To be honest, I kind of like trans women a lot more than I like most people.
Sorry, everyone else.
This is not to say that I haven’t had more than my fair share of awful experiences with trans women. More so than anyone else, we know how to hurt each other, and more than anyone else, we have a whole boatload of motives for doing so.
I’ve been to the support groups. I’ve been held to the standards. I’ve been given the lectures. I’ve been offered the unsolicited advice- on “passing”, on “acting like a woman”, on fitting into the narrative, on what surgeries I should or shouldn’t have done, on my voice, my language, my occupation, my interests, my sexuality. I’ve received a thousand offers for “help” all acting as coded messages for who is or isn’t allowed into the inner sanctum of acceptance within the community. And I’ve even been invited to sit at the cute, pretty, young, femme, binary girls’ table, as the older women, the visibly gender variant women, the non-binary women, the women with disabilities (physical or mental), sat apart from us, diverting the negative attention. I know that more often than not, “support” and “help” are code for control, limitation, self-denial, and submitting to external expectations. Everything I viewed myself as transitioning away from.
I’ve also been attacked, cut down, trolled. When shitty transphobic things happen to me, more often than not, it’s trans women who take the opportunity to tell me how I brought it on myself. By not passing well enough, by living in the wrong neighbourhoods, by not being able to afford the right breakfasts. It’s trans women who’ve told me that clearly disclosure is only an academic issue for me, that it’s totally understandable that I use a cartoon avatar, that my work is tepid and forgettable, that I don’t contribute anything of value to anyone, and that it’s a mystery why anyone reads it. Rad-scum and trolls and the ERVites have all made attempts at hurting me, sure, but they’re usually just hilariously inept. But trans women? They know how to cut to the bone. And they do.
And I’m repeatedly disappointed in our community. I’m disappointed in how casually people will maintain their transier-than-thou “I always knew with absolute certainty!” narratives, even when its obviously false, and extremely damaging to those still in the early, frightened, doubt-ridden phases of their transitions. I’m disappointed in how readily we position the “leaders” of our community as being above question. I’m disappointed in how the dominant narratives are so incredibly controlled by those who are white, binary, able-bodied, without intersexual histories or bodies, middle-class, transitioning within a specific period of their lives. I’m disappointed in how other kinds of narratives are, at best, ignored, or at worst, exploited so as to help market our own agendas to the mainstream, or outright stated to be invalid, impossible, or lies if they don’t happen to fit into people’s expectations for what trans histories are supposed to be. Like how this past week, as my friend Erica’s post about having survived a trans-orbital lobotomy made the rounds at reddit, she was repeatedly accused by other trans women of having made the whole thing up, on nothing more substantial than their claim that “that simply doesn’t happen”. Or how Zoe Brain is repeatedly met with similar accusations of lying about her intersex condition and the history of her body because that also “simply doesn’t happen”.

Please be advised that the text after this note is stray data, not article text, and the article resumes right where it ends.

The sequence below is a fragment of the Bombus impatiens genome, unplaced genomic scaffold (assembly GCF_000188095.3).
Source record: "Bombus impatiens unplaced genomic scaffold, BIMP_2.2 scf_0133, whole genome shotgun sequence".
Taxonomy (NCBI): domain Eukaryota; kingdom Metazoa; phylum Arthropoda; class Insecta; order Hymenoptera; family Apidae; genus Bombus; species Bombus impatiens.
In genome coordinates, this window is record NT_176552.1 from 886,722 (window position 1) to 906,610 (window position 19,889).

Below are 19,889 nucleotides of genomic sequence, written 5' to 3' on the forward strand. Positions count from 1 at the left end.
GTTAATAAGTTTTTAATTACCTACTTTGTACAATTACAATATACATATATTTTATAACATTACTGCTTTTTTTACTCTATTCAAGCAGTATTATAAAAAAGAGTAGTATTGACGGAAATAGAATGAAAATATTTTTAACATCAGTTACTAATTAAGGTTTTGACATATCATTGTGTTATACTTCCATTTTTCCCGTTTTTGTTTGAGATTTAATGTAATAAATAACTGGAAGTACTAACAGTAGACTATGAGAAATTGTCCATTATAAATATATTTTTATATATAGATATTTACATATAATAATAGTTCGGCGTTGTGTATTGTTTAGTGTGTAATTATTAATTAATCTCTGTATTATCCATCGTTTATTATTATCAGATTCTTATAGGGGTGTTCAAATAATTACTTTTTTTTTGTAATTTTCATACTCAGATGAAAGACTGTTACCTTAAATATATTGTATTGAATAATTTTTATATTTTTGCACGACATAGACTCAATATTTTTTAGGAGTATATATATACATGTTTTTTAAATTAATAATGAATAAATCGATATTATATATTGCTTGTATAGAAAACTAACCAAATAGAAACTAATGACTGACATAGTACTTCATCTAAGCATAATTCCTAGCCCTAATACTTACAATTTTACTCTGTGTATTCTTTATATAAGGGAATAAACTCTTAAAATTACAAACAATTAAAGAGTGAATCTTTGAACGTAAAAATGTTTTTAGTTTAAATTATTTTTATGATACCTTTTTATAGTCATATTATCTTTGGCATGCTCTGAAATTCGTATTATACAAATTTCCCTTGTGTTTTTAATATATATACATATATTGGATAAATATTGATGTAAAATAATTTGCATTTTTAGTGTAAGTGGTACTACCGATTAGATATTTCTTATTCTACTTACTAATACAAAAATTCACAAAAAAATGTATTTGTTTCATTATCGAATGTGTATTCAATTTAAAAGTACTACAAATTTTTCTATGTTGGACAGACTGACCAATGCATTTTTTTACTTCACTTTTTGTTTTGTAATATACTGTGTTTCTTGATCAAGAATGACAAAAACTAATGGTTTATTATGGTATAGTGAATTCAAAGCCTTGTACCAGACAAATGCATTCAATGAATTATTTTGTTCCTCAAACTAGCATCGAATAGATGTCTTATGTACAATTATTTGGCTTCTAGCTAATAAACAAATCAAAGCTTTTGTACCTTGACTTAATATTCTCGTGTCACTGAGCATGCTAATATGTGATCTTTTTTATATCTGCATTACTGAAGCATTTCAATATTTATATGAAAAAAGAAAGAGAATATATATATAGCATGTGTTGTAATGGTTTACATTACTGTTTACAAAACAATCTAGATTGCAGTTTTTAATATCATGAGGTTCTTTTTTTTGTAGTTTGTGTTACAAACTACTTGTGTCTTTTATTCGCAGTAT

I’m disappointed with the fact that I get a lot more attention and readers than dozens of at least as talented trans-feminist writers due to what appears to only be the simple fact that my narrative fits just cozily enough into what people expect a trans narrative to look like.
I’m disappointed with how we expect ourselves to be perfect and amazing in order to have any worth or value at all.
I’m disappointed with how we constantly cut each other down to make ourselves feel just a little bit less ashamed of our own identities. “Sure, I may be a freak, but at least I’m not as much of a freak as those freaks over there.”
And I’m disappointed in how we often won’t even let ourselves own our own anger, pain and hurt. Because someone else has it worse. Or we’ll alienate allies. Or transition was already a “selfish” thing to do anyway. Or we don’t want to hurt anyone. And God, you know, we’re just so sorry we ended up trans in the first place. Forgive us!
But none of that changes the fact that when I think about who my closest friends are, who the people I love most in the world, who I most enjoy spending time with and talking to, who I feel at home around, who I feel like I could spend a lifetime just walking around in their ideas, perspectives and experiences, who I want to fight for and who makes any of anything worth doing anything about… it’s trans women.